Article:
If however, you have warmed-up suitably on the beach by doing a handful of interval runs on the sand, perhaps some push-ups and a selection of short sharp sprints in the water you have already increased the amount of oxygen your body is pushing around. Why? Because you’ve told your system you’re about to start using your muscles intensely and that can’t be done to full effect if you are in Oxygen Deficit. There are two states here: the oxygen you have, and the oxygen you need. If you are about to need a lot, there’s little point going from a state where you have very little i.e. standing still for ages. But by ‘closing the gap’ as I call it, you can get a little closer to having the right pre-race readiness. Think of driving a getaway car away from a bank robbery on a freezing cold day. Would you turn the key just as your masked colleagues sprint out of the front door while the alarm is blaring? Of course not, you’d have the engine running, nice and hot.

Just on the limited off chance it’s not obvious, don’t start your warm-up 3 hours before the gun! I’d recommend:

  • 40 minutes before the gun: Get in the water, dunk yourself a few times, 5-7 Ten-second sprints
  • 30 minutes before the gun: Back on the shore/beach carry out 4-6 Ten-second strides jogging back to the start
  • 15 minutes before the gun: Take your race gel and a few sips of water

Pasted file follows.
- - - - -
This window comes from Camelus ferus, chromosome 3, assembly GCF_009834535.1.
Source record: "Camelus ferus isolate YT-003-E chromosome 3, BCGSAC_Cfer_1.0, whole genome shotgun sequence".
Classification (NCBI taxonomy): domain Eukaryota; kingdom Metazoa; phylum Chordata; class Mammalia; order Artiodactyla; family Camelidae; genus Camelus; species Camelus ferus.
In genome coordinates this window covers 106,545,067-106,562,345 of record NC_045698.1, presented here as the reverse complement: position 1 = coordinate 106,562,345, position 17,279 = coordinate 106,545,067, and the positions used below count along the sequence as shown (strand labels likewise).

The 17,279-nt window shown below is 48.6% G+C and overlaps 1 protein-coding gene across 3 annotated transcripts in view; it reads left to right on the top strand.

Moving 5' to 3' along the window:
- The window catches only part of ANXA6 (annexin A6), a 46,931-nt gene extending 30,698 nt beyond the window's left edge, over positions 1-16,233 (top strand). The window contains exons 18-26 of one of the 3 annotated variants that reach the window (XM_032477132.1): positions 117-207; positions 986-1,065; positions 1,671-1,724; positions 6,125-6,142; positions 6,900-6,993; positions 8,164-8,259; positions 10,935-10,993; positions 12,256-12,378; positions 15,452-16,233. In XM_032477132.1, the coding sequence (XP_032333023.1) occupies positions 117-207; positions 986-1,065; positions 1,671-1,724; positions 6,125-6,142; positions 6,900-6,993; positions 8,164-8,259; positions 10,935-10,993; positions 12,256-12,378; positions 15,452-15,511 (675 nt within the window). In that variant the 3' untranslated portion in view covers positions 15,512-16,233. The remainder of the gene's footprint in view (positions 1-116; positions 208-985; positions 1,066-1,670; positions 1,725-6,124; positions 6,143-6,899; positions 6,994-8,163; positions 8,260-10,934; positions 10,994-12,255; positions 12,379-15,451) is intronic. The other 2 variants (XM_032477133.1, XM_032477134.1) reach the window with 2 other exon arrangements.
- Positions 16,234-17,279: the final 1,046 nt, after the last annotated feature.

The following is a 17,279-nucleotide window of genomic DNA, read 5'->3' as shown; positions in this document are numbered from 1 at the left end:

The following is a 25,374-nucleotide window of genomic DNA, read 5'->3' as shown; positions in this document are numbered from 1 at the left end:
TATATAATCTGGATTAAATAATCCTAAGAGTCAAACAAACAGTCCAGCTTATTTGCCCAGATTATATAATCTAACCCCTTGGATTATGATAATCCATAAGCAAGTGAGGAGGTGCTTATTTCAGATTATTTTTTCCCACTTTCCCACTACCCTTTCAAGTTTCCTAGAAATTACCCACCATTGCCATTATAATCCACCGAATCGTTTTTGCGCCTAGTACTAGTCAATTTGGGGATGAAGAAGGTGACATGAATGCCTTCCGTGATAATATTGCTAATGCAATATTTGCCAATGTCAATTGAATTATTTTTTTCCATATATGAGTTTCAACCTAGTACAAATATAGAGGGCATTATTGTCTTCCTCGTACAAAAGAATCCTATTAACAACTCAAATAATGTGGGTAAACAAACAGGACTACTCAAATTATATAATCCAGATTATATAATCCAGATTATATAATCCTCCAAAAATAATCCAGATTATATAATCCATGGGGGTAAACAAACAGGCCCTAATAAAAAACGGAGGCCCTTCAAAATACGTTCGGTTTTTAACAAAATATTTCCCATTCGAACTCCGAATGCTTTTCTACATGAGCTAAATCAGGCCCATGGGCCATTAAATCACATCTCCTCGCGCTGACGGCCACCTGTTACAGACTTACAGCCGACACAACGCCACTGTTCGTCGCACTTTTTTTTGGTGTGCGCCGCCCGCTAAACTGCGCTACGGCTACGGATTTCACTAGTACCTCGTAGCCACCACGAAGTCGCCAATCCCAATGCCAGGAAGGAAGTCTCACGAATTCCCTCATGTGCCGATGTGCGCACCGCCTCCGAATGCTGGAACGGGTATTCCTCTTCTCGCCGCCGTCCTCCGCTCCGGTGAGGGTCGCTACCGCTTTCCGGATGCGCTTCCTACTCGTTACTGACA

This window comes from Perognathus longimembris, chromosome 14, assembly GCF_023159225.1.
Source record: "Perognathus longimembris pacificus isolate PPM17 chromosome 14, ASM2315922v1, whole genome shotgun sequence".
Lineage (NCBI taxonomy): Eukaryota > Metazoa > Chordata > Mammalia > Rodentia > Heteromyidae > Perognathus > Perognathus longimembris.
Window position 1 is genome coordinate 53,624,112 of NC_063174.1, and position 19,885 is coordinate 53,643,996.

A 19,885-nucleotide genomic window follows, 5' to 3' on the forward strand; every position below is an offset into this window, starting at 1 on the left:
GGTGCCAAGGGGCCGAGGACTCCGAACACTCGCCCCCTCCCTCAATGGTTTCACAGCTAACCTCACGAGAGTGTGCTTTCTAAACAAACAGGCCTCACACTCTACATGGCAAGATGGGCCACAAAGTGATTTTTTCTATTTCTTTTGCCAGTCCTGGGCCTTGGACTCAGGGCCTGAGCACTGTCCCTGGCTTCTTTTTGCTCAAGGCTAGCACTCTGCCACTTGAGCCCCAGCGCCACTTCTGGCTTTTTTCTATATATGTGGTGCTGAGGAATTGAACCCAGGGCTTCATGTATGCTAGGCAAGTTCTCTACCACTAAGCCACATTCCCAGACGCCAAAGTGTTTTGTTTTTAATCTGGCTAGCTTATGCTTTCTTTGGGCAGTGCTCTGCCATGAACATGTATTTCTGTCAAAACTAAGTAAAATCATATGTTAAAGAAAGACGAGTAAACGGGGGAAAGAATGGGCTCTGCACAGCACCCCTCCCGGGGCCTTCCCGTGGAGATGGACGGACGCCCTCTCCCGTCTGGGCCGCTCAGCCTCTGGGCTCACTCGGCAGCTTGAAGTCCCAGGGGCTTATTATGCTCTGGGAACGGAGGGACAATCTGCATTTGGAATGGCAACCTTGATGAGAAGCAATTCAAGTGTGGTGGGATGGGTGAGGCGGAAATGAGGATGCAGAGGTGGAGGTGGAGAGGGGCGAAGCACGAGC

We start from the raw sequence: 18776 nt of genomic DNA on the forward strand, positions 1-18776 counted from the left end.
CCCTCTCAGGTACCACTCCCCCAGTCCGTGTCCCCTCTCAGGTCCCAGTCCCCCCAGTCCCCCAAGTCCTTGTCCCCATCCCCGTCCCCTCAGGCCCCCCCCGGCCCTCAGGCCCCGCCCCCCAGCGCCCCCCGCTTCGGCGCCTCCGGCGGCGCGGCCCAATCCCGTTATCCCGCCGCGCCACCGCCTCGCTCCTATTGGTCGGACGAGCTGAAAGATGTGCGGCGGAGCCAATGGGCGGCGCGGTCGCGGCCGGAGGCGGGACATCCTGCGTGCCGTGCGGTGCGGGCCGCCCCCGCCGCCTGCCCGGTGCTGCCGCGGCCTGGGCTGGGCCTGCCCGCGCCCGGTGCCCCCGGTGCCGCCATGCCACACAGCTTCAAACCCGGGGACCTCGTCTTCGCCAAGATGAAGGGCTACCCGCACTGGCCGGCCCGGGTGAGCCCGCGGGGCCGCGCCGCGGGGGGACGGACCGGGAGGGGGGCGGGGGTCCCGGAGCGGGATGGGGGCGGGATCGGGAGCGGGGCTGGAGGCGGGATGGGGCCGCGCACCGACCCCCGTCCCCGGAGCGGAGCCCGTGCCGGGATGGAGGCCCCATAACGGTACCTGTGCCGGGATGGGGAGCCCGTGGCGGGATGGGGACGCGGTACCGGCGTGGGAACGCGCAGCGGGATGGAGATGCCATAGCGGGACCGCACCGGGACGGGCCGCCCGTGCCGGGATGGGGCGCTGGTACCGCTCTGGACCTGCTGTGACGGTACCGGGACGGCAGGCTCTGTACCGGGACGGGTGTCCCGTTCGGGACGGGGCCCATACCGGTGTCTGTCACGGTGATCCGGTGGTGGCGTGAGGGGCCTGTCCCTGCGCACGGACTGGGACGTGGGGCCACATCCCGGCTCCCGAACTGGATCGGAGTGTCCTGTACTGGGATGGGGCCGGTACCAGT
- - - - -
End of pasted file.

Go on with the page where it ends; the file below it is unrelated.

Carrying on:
• Once corralled, keep doing some push-ups and jogging around – don’t let your getaway car get cold

On a side note: I’m very often confused by athletes taking their race gel 40 minutes before the race starts. You may as well pour it into the toilet. Sports gels are full of simple sugars to make them act quickly in the gut. Sugar in the body is turned into insulin about 10-15 minutes after you take it, and that process goes on gradually for about an hour. Accepting that blood sugar rises in the hope that muscles are about to fire, standing still will not only waste that sugar but you’ll actually feel kind of lethargic and that’s not a good way to start a race either.

Finally, the third big killer of a good race start is to simply harp back to DESENSITIZATION. The more you can get to know the conditions, directions, temperature, road surface, drink stations and race times as well as your own equipment and transition area nice and early the better. It’s heart-wrenching watching someone’s stress levels go through the roof because they didn’t pack their bike helmet and have to get a taxi back to the hotel, or take a wrong turn out of the swim exit. Race Nerves love the little unknown things we worry about so the more you plan for, the less nerves you’ll have. You can’t stop adrenalin and it’s there to help. Embrace it.